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Can Cop Opening Car Door Be an Unconstitutional Search?

Brief Synopsis: A police officer opening a car door without the owner’s permission and then conducting a search of the inside of a car can be an unconstitutional search under the Fourth Amendment, as was found in the case summarized below.
In the early morning hours of May 6, 2018, San Francisco Police Officer Kolby Willmes noticed a man sitting in the driver’s seat of a parked car at a gas station.  The car had no license plates, in apparent violation of California Vehicle Code § 5200(a). 

The man in the parked car was Malik Ngumezi, who had recently purchased the car.  A bill of sale was taped to the lower passenger side corner of the windshield as is commonly done by car salesmen.

Willmes approached the car to investigate and because a gas pump blocked access to the driver’s side, he instead went to the passenger side.  According to Mr. Ngumezi, Willmes then opened the passenger side door, leaned into the car, and asked Ngumezi for his driver’s license and registration.

Willmes agreed that he did ask for Ngumezi’s driver’s license and registration, but denied that he first opened the door and leaned inside.

Ngumezi produced a California identification card, but not a driver’s license.  Willmes asked Ngumezi if his driver’s license was suspended and Ngumezi admitted it was.  Another police office at the scene ran a license check and confirmed that Ngumezi’s license was suspended and that he had three prior citations for driving on a suspended license.

Pursuant to San Francisco Police Department policy procedures, officers were then required to inventory and tow a vehicle when a driver lacks a valid license and has at least one prior citation for driving without a valid license. 

Accordingly, officers prepared to have the car towed and first performed an inventory search of the car, during which they found a loaded .45 caliber handgun under the driver’s seat.  The officers then ran a further background check on Ngumezi and found that he was prohibited from possessing a firearm due to a prior felony conviction.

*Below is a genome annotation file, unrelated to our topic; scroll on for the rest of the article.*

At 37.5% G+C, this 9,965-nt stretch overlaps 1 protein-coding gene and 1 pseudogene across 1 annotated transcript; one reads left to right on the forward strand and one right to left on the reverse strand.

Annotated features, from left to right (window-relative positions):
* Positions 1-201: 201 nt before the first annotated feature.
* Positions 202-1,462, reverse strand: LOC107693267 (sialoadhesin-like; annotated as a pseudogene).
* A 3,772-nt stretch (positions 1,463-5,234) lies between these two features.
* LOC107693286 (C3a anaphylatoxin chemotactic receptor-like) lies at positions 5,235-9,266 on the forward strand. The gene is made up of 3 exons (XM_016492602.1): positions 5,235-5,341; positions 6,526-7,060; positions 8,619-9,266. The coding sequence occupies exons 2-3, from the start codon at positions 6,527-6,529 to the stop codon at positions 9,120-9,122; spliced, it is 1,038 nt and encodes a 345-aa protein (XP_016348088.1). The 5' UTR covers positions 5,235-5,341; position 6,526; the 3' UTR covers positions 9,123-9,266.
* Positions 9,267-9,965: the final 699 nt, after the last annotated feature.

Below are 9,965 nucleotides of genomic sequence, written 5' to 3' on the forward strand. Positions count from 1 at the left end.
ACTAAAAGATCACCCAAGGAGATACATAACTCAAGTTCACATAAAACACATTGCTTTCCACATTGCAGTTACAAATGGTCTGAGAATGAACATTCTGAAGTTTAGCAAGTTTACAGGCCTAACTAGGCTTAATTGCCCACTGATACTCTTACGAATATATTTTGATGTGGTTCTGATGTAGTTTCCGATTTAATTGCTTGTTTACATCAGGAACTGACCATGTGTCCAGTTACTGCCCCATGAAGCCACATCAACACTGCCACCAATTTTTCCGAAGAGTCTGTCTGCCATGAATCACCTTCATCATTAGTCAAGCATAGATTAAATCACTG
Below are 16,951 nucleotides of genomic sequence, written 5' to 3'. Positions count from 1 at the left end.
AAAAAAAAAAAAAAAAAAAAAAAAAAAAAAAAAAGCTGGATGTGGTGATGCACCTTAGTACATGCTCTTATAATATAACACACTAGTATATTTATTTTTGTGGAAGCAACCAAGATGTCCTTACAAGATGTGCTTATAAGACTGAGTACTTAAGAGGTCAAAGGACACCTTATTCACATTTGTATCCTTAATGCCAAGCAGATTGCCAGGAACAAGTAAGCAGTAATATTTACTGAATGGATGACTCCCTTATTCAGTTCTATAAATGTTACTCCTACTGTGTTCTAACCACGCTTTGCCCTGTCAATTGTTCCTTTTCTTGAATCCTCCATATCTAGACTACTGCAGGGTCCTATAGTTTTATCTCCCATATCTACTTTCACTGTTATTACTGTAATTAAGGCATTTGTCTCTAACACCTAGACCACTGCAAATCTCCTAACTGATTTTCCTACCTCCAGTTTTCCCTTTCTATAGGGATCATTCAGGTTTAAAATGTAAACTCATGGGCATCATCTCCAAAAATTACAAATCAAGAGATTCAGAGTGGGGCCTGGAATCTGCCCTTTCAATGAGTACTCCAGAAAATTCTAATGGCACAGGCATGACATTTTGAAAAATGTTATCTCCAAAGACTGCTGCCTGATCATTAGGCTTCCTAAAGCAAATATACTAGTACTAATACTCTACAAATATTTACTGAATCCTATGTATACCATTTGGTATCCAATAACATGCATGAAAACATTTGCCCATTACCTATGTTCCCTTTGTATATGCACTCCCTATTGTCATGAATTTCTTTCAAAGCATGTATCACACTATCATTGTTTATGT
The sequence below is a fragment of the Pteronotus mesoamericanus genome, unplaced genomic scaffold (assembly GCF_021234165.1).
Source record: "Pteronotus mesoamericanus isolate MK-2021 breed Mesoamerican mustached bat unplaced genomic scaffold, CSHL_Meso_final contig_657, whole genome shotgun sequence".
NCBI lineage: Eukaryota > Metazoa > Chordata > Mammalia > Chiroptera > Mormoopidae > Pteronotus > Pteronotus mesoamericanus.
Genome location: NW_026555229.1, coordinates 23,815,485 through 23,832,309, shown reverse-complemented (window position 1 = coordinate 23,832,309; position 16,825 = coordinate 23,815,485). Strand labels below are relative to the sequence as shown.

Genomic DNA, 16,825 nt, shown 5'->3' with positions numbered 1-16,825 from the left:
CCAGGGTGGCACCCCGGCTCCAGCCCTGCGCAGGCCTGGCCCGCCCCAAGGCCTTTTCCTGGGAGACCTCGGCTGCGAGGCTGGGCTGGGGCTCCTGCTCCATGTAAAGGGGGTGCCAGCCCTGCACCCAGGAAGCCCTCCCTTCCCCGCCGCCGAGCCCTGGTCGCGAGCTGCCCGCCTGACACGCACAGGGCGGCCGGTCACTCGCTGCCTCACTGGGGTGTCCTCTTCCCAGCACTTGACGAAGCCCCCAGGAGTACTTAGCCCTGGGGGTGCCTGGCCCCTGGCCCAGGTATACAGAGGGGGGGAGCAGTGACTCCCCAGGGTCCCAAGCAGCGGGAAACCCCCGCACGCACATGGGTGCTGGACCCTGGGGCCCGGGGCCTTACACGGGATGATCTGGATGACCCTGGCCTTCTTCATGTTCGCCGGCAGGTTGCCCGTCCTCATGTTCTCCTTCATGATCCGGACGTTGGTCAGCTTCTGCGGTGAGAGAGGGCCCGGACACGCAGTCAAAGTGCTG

art_1371_-_u.s._ninth_cir_court_of_appeals__pasadena_.jpgU.S. Ninth Circuit Court of Appeals Pasadena

In U.S. District Court, Ngumezi was charged with being a felon in possession of a firearm in violation of 18 U.S.C. § 922(g)(1).  He moved to suppress the evidence of the firearm as the fruit of an unlawful search, because Willmes was in eyesight of the proof of sale affixed to the front right-side windshield and that bill of sale dissipated reasonable suspicion that the car was not registered.  Consequently, “no Fourth Amendment exception permitted the officer’s further interrogation, pulling the defendant out of the car, or searching the car.”

The District Court denied the motion, pointing out that even assuming Nguzemi’s version of the facts was true.  However, it emphasized that reasonable suspicion is based upon what the officer is aware of “and cannot be dispelled by facts unknown to the officer.” 

After the District Court denied the motion, Nguzemi entered into a plea bargain to 18 months in federal prison, followed by two years of supervised release.

He then appealed the motion to suppress ruling to the United States Court of Appeals for the Ninth Circuit.  The Ninth Circuit noted from the outset that its review was de novo (United States v. Ped (9th Cir., 2019) 943 F.3d 427, 430), which is significant because it allowed the Ninth Circuit to consider all facts from the very start and not be bound by any prior factual findings.

In so doing, the Ninth Circuit reversed the District Court, finding that Officer Willmes’ opening the car door and leaning in constituted an unlawful search not protected by any exception to the Fourth Amendment.  There was no justification in this case, see also, e.g., United States v. Meredith (5th Cir., 2007) 480 F.3d 366, 367 (upholding opening of door for ‘minimally invasive visual inspection’ of driver who claimed to be unable to exit the vehicle after being ordered to do so); United States v. Colton (11th Cir., 1983) 721 F.2d 350, 352 & n. 1 (officer permissibly opened door to effect arrest when faced with a clear possibility of danger).

Therefore, the exclusionary rule applied to suppress any evidence obtained as a result of an illegal search.  Utah v. Strieff (2016) 136 S. Ct. 2056, 2061 (quoting Segura v. United States (1984) 468 U.S. 796, 804).

Therefore, the Ninth Circuit reversed the denial of the motion to suppress, vacated Ngumezi’s conviction and remanded for further proceedings. 

The citation for the U.S. Court of Appeals for the Ninth Circuit discussed above is United States v. Malik Ngumezi (2020) 980 F. 3d 1285.

For more information about search and seizure issues, please click on the following articles:

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